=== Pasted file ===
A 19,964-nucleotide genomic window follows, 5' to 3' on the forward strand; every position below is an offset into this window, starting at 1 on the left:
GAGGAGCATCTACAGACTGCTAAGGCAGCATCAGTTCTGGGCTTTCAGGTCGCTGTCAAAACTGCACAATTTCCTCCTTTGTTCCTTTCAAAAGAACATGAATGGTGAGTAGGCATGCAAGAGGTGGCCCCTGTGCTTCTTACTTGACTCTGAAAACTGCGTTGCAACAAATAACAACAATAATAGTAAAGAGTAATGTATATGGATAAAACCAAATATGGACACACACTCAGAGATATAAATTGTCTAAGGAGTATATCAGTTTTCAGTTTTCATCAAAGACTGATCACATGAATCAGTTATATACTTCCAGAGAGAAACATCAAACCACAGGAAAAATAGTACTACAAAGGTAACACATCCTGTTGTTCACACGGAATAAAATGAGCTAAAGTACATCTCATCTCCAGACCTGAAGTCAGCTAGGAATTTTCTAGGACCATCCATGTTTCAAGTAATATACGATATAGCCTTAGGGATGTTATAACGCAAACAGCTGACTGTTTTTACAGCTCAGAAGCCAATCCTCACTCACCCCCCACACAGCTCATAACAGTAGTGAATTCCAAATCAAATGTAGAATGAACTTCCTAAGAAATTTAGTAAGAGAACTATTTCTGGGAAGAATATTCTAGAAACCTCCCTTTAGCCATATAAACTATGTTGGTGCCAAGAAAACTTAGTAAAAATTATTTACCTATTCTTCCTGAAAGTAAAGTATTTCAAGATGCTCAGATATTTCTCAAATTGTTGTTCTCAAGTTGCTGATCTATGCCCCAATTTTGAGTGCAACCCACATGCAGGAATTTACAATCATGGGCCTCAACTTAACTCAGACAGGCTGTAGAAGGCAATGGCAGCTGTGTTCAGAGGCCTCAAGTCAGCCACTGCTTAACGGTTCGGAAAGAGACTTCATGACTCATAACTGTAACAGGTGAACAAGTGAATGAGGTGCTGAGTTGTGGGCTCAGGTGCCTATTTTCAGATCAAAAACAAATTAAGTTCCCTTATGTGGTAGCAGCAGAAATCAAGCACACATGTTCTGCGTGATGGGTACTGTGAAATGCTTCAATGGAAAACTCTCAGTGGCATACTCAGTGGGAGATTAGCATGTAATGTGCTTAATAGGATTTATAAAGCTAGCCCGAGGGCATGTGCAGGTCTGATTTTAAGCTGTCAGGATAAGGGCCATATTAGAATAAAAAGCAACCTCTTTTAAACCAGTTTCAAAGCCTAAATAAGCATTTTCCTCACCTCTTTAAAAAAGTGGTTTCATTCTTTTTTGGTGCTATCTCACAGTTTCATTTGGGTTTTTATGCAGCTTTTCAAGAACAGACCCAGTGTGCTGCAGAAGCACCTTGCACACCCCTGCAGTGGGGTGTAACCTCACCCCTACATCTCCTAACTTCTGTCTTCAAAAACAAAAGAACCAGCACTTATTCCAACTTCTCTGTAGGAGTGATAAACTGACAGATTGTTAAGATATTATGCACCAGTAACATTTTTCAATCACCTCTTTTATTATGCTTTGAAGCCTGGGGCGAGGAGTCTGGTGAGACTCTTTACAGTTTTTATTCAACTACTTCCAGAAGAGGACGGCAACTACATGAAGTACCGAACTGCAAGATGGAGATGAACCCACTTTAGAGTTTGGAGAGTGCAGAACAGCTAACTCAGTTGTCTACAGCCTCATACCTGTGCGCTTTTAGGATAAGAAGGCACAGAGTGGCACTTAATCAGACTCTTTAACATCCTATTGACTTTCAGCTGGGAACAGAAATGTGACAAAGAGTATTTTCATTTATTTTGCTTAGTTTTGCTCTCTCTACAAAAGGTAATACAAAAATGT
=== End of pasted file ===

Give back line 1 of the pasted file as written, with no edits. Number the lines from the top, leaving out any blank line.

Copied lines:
A 19,964-nucleotide genomic window follows, 5' to 3' on the forward strand; every position below is an offset into this window, starting at 1 on the left: